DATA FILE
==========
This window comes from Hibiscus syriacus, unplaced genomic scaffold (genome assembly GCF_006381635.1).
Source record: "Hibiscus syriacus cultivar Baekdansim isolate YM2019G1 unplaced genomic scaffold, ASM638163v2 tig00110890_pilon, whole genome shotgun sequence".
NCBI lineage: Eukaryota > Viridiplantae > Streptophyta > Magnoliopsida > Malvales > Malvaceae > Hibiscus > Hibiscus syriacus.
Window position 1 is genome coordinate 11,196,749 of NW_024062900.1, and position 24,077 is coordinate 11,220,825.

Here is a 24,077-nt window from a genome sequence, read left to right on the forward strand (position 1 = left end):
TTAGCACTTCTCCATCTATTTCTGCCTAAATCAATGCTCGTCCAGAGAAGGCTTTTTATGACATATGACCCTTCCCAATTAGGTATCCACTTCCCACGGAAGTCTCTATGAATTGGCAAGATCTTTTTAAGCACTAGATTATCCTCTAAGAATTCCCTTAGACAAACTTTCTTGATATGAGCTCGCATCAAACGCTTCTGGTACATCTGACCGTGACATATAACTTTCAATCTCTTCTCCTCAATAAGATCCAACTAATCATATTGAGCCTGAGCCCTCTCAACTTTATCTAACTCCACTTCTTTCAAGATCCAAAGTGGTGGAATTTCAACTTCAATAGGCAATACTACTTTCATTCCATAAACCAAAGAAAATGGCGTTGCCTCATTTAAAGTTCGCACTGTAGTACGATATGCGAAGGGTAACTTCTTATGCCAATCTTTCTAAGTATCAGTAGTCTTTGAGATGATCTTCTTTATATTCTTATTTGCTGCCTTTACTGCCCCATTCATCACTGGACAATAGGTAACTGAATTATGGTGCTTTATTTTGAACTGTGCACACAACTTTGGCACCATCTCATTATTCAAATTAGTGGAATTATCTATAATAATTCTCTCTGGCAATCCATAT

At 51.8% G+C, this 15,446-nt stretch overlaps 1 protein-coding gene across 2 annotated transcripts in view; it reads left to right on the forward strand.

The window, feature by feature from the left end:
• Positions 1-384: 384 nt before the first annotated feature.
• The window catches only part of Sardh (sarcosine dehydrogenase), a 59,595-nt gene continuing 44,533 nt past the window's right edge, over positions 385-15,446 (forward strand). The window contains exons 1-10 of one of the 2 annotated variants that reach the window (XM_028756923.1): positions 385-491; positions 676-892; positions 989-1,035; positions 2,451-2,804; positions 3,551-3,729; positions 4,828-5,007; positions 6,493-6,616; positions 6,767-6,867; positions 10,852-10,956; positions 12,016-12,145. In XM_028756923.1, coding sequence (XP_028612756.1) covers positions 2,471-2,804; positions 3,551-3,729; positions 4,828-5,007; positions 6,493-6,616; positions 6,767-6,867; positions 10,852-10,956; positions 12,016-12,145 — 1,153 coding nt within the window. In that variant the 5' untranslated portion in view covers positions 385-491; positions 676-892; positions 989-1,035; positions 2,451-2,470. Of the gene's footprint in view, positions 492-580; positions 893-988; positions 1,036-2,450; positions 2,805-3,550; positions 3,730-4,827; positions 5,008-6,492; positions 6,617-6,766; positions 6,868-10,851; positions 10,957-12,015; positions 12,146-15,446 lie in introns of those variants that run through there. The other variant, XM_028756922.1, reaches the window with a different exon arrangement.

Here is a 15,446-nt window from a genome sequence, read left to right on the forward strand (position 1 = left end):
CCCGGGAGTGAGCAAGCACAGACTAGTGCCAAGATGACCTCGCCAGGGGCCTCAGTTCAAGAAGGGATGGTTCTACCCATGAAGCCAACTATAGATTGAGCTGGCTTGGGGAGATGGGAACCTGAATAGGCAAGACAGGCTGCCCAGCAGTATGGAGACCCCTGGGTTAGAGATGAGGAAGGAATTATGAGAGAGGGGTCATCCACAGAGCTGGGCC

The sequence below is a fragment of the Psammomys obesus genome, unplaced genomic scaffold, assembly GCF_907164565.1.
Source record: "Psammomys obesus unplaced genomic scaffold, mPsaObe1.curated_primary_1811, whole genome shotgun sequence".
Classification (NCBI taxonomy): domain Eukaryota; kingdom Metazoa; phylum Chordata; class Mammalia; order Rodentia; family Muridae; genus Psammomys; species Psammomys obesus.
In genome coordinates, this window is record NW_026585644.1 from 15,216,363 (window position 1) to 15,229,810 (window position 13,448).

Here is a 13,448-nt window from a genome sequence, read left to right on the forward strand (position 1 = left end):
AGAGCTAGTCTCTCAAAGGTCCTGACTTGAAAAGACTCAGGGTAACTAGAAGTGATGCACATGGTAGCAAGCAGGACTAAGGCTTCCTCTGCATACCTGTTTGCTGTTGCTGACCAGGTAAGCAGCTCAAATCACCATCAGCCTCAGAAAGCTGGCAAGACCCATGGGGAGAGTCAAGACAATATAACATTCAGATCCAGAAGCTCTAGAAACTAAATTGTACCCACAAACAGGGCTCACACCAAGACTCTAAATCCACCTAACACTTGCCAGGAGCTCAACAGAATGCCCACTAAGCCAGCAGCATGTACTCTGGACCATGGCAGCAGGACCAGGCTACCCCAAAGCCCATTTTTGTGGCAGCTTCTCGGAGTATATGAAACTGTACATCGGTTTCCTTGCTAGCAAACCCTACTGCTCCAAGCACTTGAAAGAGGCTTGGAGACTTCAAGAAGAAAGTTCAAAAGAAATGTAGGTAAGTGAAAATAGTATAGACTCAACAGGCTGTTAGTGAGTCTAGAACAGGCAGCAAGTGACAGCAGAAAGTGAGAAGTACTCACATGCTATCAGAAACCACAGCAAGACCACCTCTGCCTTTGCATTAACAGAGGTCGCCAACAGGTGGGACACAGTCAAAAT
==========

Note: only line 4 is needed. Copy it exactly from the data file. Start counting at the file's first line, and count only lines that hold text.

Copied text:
Window position 1 is genome coordinate 11,196,749 of NW_024062900.1, and position 24,077 is coordinate 11,220,825.